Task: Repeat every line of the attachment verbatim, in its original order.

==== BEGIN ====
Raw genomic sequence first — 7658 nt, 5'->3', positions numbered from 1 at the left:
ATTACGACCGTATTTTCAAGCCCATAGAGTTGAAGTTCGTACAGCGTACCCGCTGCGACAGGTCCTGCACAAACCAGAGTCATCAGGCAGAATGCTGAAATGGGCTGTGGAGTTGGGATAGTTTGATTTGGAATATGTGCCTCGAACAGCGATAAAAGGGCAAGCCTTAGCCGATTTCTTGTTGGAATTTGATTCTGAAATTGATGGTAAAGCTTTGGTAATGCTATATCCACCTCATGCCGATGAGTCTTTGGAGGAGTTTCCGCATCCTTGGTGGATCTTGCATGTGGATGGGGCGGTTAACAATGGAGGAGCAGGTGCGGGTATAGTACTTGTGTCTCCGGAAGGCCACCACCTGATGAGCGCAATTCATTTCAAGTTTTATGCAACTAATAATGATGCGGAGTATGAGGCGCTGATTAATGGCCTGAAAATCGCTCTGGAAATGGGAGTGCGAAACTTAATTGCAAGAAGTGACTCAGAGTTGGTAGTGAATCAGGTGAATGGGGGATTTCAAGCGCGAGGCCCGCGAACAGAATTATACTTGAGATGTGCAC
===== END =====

Raw genomic sequence first — 7658 nt, 5'->3', positions numbered from 1 at the left:
ATTACGACCGTATTTTCAAGCCCATAGAGTTGAAGTTCGTACAGCGTACCCGCTGCGACAGGTCCTGCACAAACCAGAGTCATCAGGCAGAATGCTGAAATGGGCTGTGGAGTTGGGATAGTTTGATTTGGAATATGTGCCTCGAACAGCGATAAAAGGGCAAGCCTTAGCCGATTTCTTGTTGGAATTTGATTCTGAAATTGATGGTAAAGCTTTGGTAATGCTATATCCACCTCATGCCGATGAGTCTTTGGAGGAGTTTCCGCATCCTTGGTGGATCTTGCATGTGGATGGGGCGGTTAACAATGGAGGAGCAGGTGCGGGTATAGTACTTGTGTCTCCGGAAGGCCACCACCTGATGAGCGCAATTCATTTCAAGTTTTATGCAACTAATAATGATGCGGAGTATGAGGCGCTGATTAATGGCCTGAAAATCGCTCTGGAAATGGGAGTGCGAAACTTAATTGCAAGAAGTGACTCAGAGTTGGTAGTGAATCAGGTGAATGGGGGATTTCAAGCGCGAGGCCCGCGAACAGAATTATACTTGAGATGTGCAC